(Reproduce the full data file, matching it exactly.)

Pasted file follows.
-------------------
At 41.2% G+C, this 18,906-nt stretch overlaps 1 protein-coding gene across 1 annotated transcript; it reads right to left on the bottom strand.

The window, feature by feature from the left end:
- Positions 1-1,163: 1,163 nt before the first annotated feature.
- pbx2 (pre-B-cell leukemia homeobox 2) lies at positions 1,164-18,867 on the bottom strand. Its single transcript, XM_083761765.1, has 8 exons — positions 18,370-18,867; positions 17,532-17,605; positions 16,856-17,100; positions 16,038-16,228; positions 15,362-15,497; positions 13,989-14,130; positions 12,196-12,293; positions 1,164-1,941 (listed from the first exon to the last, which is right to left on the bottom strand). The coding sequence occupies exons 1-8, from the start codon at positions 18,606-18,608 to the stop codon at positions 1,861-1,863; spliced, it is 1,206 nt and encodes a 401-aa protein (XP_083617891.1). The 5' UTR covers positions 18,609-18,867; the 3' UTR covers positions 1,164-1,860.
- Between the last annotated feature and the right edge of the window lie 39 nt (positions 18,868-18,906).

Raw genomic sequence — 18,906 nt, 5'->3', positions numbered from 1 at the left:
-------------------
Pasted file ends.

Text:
At 41.2% G+C, this 18,906-nt stretch overlaps 1 protein-coding gene across 1 annotated transcript; it reads right to left on the bottom strand.

The window, feature by feature from the left end:
- Positions 1-1,163: 1,163 nt before the first annotated feature.
- pbx2 (pre-B-cell leukemia homeobox 2) lies at positions 1,164-18,867 on the bottom strand. Its single transcript, XM_083761765.1, has 8 exons — positions 18,370-18,867; positions 17,532-17,605; positions 16,856-17,100; positions 16,038-16,228; positions 15,362-15,497; positions 13,989-14,130; positions 12,196-12,293; positions 1,164-1,941 (listed from the first exon to the last, which is right to left on the bottom strand). The coding sequence occupies exons 1-8, from the start codon at positions 18,606-18,608 to the stop codon at positions 1,861-1,863; spliced, it is 1,206 nt and encodes a 401-aa protein (XP_083617891.1). The 5' UTR covers positions 18,609-18,867; the 3' UTR covers positions 1,164-1,860.
- Between the last annotated feature and the right edge of the window lie 39 nt (positions 18,868-18,906).

Raw genomic sequence — 18,906 nt, 5'->3', positions numbered from 1 at the left: